I have profound memories of the puppeteers and Balinese shadow plays, Wayang Kulit, of old Bali. On our first trip to Bali in 1978, travelling then with two young children, aged 8 and 7, we set out at dusk on a horse and cart into the countryside to see this famous shadow play. The night was dark: no street lighting or electric lighting of any kind lit the streets or houses back then. The village was lit by kerosene lamps. On that occasion, we were the only Westerners in the village. Fortunately we were met by the local schoolteacher. He spoke English and kindly offered us some tea and green cakes – my love of Indonesian cakes began on that day. The Wayang Kulit stage was raised and broad, covered in a long stretched white sheet and back-lit by a flickering lamp. The exotic sounds of the gamelan orchestra tinkled through the night, as hundreds of villagers sat below the stage in the dark and watched in awe. We took our place in the audience as the puppets performed the Ramayana, a show that lasts for 6 hours or more, as we soon found out. At some point we realised that we needed to exit gracefully: carrying our sleepy children, we managed to find a horse and cart to take us back to our palm thatched losmen.

Today’s Tumpek Wayang celebrations were in full swing by mid afternoon.  As the amplified voice of the puppet master, exaggerated and theatrical, emanated loudly from the nearby temple, I wondered whether the voice I heard was that of a real working Dalang or a recording: there aren’t so many working Dalangs in Bali these days, ( in 1990 there were around 2-300 Dalangs but only 30 working Dalangs ¹) not because of any demise in tradition, but because the role of Dalang is a demanding one, requiring skill in story telling, improvisation, comedy, linguistic skill, religion, singing, music, orchestra direction, puppet making as well as stamina.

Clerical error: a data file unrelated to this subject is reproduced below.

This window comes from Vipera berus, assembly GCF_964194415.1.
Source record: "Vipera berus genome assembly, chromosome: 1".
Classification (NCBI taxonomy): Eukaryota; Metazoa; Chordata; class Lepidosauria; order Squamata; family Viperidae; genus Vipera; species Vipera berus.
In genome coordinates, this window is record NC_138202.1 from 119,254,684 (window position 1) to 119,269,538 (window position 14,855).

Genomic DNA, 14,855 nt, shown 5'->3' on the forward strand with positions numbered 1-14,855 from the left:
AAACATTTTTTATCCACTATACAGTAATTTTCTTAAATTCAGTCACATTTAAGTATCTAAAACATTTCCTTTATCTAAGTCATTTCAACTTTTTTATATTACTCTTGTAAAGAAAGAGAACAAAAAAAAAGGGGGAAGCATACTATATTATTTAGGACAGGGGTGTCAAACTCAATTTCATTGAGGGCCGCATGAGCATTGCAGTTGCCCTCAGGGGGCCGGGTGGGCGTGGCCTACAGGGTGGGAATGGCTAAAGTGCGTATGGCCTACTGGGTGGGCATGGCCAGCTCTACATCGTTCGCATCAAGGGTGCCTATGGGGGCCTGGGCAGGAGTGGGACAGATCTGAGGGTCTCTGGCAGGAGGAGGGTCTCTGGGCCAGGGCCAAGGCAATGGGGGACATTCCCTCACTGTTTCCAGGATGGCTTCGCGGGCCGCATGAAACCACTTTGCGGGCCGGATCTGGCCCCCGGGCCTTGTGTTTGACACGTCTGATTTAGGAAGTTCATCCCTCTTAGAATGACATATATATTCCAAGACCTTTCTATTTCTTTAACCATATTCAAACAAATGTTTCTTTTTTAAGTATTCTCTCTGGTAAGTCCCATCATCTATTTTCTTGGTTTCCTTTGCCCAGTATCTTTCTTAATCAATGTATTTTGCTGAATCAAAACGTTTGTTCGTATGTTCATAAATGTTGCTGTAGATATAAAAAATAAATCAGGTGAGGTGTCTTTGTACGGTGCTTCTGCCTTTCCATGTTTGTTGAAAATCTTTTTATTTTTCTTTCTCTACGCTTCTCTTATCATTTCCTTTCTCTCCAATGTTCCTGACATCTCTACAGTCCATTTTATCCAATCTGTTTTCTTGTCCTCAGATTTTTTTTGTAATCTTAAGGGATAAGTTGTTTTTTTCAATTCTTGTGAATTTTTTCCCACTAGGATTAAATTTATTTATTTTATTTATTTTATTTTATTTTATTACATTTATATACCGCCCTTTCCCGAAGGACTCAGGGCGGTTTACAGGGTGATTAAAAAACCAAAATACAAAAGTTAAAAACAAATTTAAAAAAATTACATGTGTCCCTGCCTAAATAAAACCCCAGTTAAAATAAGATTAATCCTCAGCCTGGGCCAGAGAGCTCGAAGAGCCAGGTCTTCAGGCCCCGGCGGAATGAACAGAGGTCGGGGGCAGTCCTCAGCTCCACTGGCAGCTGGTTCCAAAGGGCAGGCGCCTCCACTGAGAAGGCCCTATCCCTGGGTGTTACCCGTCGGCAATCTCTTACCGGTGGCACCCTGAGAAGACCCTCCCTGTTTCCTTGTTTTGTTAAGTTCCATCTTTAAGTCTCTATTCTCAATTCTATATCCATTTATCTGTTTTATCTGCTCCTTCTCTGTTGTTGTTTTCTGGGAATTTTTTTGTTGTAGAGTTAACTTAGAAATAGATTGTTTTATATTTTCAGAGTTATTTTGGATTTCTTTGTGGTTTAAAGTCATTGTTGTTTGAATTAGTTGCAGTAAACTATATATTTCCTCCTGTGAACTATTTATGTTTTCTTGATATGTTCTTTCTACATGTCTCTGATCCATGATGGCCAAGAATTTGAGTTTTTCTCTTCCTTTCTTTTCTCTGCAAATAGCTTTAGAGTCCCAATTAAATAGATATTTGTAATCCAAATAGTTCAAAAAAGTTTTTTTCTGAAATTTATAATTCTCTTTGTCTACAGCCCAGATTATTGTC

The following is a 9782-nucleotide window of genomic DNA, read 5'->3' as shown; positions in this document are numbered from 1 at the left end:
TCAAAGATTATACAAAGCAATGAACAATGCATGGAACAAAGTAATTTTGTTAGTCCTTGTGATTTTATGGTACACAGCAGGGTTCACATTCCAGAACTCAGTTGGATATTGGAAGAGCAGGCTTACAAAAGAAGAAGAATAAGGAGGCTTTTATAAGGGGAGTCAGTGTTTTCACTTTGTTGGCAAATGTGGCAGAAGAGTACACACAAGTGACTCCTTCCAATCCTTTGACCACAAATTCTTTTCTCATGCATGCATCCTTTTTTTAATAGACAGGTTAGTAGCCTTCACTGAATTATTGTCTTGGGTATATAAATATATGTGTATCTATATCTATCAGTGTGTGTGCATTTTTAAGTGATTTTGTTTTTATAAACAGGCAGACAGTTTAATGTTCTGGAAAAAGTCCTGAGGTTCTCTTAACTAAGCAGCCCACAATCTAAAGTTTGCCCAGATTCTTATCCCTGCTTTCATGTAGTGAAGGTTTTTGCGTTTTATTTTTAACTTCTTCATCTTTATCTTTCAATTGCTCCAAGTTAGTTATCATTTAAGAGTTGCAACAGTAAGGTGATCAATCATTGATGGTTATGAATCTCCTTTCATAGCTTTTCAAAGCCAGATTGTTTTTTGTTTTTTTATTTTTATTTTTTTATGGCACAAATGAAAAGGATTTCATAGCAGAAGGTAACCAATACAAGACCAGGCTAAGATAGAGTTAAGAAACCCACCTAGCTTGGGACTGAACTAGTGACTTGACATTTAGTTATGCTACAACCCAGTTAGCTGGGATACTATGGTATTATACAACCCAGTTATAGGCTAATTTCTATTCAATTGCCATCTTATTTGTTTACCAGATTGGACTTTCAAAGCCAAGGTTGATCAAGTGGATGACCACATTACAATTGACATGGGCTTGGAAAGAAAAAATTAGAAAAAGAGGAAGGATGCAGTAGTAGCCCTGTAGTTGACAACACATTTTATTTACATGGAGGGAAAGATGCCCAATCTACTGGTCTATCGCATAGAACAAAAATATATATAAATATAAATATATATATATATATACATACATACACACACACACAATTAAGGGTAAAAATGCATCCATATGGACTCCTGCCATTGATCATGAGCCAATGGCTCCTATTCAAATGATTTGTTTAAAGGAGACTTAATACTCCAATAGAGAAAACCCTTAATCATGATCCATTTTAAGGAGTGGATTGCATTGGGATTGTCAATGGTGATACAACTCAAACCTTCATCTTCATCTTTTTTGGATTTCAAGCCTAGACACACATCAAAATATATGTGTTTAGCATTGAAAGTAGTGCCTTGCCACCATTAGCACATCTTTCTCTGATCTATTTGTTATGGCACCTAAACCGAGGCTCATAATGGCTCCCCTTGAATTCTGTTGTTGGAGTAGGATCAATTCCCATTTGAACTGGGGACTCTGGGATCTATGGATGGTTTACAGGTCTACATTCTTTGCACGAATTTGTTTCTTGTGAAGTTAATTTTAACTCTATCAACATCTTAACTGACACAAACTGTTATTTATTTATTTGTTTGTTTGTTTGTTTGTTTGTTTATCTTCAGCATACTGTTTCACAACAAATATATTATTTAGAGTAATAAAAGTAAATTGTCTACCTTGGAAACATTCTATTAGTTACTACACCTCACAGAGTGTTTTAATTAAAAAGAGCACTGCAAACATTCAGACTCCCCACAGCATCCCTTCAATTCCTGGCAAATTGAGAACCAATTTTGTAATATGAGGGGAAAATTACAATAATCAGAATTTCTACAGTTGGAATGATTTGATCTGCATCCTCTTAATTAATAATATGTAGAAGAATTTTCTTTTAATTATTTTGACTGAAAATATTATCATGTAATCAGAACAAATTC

As food stalls began to line the streets, groups slowly gathered, dressed in white and gold, the colours of purity, and walked towards the temple for the ceremony, due to start at 4.30 pm.

Most days go like this in Bali. After 40 years of visiting, I’m still trying to fathom the mysteries and joys of Balinese Hinduism. Sunrise to sunset and the time in between may bring an afternoon ceremony, a seaside cremation, or a purification ritual. Read the signs and keep your senses alert to gongs, bells and gamelan, then ask the locals about the day’s events. If you wish to join in, or visit any temple or ceremony, you’ll need the right outfit- a top with sleeves, a traditional printed cotton sarong and a scarf tied around the waist. While Balinese women tend to wear a lace kabaya, it is acceptable for westerners to wear any other sleeved shirt or T-shirt. Balinese men go for the double sarong on ceremonial days and look extremely dashing. Western men need only learn to tie their sarong in the appropriate way, worn over shorts. 

¹ For further reading on Balinese ceremony and culture, see Bali, Sekala &Niskala, Essays on Religion, Ritual and Art. Fred B. Eiseman, Jr. Tuttle Publishing 1990. A remarkable book and a must for lovers of Balinese culture.

22 thoughts on “Another Day Unfolds in Bali.”

    1. My kids, now with kids of their own, have started coming again. I speak some Bahasa Indonesian, not Balinese, which is different but then most Balinese speak both. I’m learning Bahasa Indo again and need to improve. Thanks Loisajay for your lovely comment.